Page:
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Breastfeeding with Tongue Tie or Lip Tie

Problems with breastfeeding is the most common reason that tongue tie and lip tie are identified in infants. Tongue tie and lip tie can often go undiagnosed or the effects on breastfeeding unrealized resulting in early weaning. Both conditions can affect breastfeeding because the baby is unable to latch properly due to the restricting frenulum. Dr. Paul Rubin and Dr. David Sentelle are one of the few pediatric dental surgeons in the Frisco-Dallas-Fort Worth to acquire a laser capable of performing tongue tie and lip tie laser surgery quickly, safely and effectively.

Breastfeeding with Tongue Tie or Lip Tie

Painful Breastfeeding with Tongue Tie or Lip Tie

Because the babies cannot maintain a secure latch, they often increase suction which results in painful nursing for the mother. Babies with ankyloglossia or lip tie typically have to re-latch multiple times during a feeding, which can significantly prolong each nursing session.

Other signs in your infant that may indicate tongue tie or lip tie include:

  • Weight loss or inadequate weight gain
  • Clicking sound during nursing (caused by poor suction)
  • Colic or irritability
  • Gas and/or reflux
  • Arching away from breast while nursing
  • Sleeping during feeding (tired from difficult nursing)
  • Spilling milk due to ineffective seal
  • Frequent feedings (not able to intake enough milk at each feeding)
  • Biting or chewing during nursing
  • Choking, coughing, or gulping while feeding
  • Jaw quivering between or after feedings

Tongue tie/lip tie effects on the mother may include:

  • Nipple pain or damage (cracks or erosions)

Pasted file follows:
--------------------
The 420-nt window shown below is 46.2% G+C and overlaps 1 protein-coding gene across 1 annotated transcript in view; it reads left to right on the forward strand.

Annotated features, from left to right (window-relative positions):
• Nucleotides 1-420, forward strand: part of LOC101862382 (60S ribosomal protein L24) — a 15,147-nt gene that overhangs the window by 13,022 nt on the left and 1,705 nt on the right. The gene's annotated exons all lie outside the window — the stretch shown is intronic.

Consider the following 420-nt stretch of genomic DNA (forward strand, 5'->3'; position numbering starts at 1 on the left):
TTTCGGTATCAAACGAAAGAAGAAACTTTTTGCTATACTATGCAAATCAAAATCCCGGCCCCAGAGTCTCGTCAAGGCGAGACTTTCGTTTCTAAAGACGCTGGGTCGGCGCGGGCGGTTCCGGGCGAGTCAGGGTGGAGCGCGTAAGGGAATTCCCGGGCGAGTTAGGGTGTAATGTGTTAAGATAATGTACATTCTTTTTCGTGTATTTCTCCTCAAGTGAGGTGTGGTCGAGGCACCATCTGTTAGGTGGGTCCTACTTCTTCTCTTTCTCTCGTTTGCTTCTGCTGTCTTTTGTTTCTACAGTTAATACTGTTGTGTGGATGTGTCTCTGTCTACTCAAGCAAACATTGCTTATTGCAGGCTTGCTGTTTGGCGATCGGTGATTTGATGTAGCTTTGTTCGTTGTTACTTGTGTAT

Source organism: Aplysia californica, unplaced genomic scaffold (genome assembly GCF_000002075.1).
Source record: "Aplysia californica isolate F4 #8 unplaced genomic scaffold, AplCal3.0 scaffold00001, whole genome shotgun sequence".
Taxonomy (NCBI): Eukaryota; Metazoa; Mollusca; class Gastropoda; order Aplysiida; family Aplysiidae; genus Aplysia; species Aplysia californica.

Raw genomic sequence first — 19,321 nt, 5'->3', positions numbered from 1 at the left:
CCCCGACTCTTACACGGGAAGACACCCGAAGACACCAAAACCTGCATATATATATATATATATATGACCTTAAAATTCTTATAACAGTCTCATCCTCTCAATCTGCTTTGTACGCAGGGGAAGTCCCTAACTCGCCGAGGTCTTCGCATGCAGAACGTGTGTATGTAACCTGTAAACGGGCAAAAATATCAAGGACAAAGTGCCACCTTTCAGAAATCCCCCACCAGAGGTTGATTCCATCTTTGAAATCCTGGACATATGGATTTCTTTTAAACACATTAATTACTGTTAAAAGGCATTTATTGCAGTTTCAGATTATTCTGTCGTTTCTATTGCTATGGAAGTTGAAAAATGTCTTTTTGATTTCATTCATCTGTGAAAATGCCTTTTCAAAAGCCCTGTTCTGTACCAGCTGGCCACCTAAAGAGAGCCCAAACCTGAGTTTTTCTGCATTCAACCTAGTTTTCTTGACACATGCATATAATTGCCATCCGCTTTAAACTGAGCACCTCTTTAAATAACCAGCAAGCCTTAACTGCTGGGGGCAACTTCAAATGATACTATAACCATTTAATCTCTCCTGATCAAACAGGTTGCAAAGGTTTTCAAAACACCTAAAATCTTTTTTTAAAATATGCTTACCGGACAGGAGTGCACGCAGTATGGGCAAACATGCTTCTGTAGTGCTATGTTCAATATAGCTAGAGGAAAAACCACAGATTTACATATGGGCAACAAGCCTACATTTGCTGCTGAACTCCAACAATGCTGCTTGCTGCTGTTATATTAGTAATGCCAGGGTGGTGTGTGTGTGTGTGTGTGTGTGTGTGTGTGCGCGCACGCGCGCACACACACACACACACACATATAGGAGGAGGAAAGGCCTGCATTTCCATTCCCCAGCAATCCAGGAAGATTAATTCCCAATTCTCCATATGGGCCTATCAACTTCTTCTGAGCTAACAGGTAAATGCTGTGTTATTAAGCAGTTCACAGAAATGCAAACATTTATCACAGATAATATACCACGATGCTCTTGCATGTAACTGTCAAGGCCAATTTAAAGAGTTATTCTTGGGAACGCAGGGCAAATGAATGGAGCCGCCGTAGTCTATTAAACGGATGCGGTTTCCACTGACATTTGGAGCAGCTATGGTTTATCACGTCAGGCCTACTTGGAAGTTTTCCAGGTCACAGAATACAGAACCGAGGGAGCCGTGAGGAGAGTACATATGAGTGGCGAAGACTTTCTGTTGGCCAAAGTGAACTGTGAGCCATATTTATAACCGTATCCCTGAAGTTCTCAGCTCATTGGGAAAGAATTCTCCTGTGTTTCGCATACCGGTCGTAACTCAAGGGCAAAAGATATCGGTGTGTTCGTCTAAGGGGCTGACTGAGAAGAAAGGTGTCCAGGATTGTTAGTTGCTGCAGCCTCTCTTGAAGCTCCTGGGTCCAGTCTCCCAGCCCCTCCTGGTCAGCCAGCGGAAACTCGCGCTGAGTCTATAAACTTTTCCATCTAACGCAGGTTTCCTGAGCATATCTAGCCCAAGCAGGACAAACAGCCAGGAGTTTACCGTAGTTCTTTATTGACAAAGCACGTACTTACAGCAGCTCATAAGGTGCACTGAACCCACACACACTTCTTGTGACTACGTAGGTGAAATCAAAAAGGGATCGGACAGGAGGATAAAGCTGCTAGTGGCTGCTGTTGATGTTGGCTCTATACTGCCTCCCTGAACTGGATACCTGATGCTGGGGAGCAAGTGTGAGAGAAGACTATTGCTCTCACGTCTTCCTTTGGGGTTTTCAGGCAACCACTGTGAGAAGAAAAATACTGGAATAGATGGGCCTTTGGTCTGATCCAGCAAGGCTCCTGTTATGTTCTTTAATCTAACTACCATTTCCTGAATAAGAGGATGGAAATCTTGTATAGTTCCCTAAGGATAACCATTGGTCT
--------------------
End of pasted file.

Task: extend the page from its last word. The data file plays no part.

• Low milk supply
  • Mastitis (infection of the breast tissue)
  • Pinched, creased, or bruised nipples after feeding
  • Plugged milk ducts

Mothers may feel frustrated, disappointed, or discouraged because of the inability to successfully breastfeed due to tongue tie or lip tie. Through the use of soft tissue laser surgery, pediatric dentists, such as Drs. Rubin and Sentelle, can effectively release your child’s tongue tie or lip tie, allowing you and your baby to have a more positive and healthful nursing experience. Learn more by reading Breastfeeding After Laser Frenectomy.

Lip Tie and a Gap Maxillary Midline Diastema

An upper lip tie may be the cause of your child’s maxillary midline diastema, or simply put, the gap between the upper front teeth. While over 50% of children between ages 6 and 8 have a maxillary midline diastema, those who also have a lip tie should be monitored closely.

Most orthodontists agree that the 6 permanent, upper front teeth should be fully erupted and then, if necessary, a frenectomy performed in conjunction with an orthodontic evaluation and treatment. If the maxillary labial frenulum is especially prominent, a large gap can occur.

Immediate treatment is not always recommended because scar tissue can hinder the incoming permanent teeth. If orthodontics are utilized and the maxillary midline diastema reoccurs, a frenectomy is usually recommended at this time.

A laser frenectomy can be helpful if:

  • The frenulum is causing pain
  • Your child is having difficulty swallowing, eating, or speaking
  • Normal function is impeded by the frenulum

Keep in mind that an upper lip tie frenectomy is the surgical removal of the upper lip tie, and an upper lip tie release does not remove tissue and is typically performed to assist with breastfeeding difficulties. This procedure is called maxillary labial frenectomy, which involves removing the maxillary labial frenum, tissue connecting the upper lip to the upper gums – often referred to as “lip tie”.

If you feel like your infant or child is being affected by a tongue tie or lip tie and would like to arrange a pediatric dental consultation with a pediatric dentist at Frisco Kid’s Dentistry, please submit an online appointment request or call our office at 214-618-5200.

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